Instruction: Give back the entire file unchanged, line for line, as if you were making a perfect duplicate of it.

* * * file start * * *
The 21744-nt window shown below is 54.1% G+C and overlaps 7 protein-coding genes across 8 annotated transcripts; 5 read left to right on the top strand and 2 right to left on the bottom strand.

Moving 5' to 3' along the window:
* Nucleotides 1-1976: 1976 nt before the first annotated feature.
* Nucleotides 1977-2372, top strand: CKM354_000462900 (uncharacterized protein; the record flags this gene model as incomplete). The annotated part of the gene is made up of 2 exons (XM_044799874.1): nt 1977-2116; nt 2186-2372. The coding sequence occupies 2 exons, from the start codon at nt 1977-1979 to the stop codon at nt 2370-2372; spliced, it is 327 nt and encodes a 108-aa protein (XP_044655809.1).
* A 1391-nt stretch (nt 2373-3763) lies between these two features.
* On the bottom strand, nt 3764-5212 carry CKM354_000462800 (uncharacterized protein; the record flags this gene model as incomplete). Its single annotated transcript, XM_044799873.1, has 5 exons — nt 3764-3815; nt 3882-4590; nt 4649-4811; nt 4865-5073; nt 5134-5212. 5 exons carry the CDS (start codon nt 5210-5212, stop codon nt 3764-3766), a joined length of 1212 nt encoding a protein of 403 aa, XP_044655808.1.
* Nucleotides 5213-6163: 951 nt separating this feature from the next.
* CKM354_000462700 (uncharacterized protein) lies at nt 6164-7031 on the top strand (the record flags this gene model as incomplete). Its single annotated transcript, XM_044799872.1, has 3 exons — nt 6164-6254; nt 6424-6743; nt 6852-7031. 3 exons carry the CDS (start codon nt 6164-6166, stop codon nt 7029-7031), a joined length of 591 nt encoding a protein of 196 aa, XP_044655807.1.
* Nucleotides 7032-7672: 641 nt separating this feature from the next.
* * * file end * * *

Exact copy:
The 21744-nt window shown below is 54.1% G+C and overlaps 7 protein-coding genes across 8 annotated transcripts; 5 read left to right on the top strand and 2 right to left on the bottom strand.

Moving 5' to 3' along the window:
* Nucleotides 1-1976: 1976 nt before the first annotated feature.
* Nucleotides 1977-2372, top strand: CKM354_000462900 (uncharacterized protein; the record flags this gene model as incomplete). The annotated part of the gene is made up of 2 exons (XM_044799874.1): nt 1977-2116; nt 2186-2372. The coding sequence occupies 2 exons, from the start codon at nt 1977-1979 to the stop codon at nt 2370-2372; spliced, it is 327 nt and encodes a 108-aa protein (XP_044655809.1).
* A 1391-nt stretch (nt 2373-3763) lies between these two features.
* On the bottom strand, nt 3764-5212 carry CKM354_000462800 (uncharacterized protein; the record flags this gene model as incomplete). Its single annotated transcript, XM_044799873.1, has 5 exons — nt 3764-3815; nt 3882-4590; nt 4649-4811; nt 4865-5073; nt 5134-5212. 5 exons carry the CDS (start codon nt 5210-5212, stop codon nt 3764-3766), a joined length of 1212 nt encoding a protein of 403 aa, XP_044655808.1.
* Nucleotides 5213-6163: 951 nt separating this feature from the next.
* CKM354_000462700 (uncharacterized protein) lies at nt 6164-7031 on the top strand (the record flags this gene model as incomplete). Its single annotated transcript, XM_044799872.1, has 3 exons — nt 6164-6254; nt 6424-6743; nt 6852-7031. 3 exons carry the CDS (start codon nt 6164-6166, stop codon nt 7029-7031), a joined length of 591 nt encoding a protein of 196 aa, XP_044655807.1.
* Nucleotides 7032-7672: 641 nt separating this feature from the next.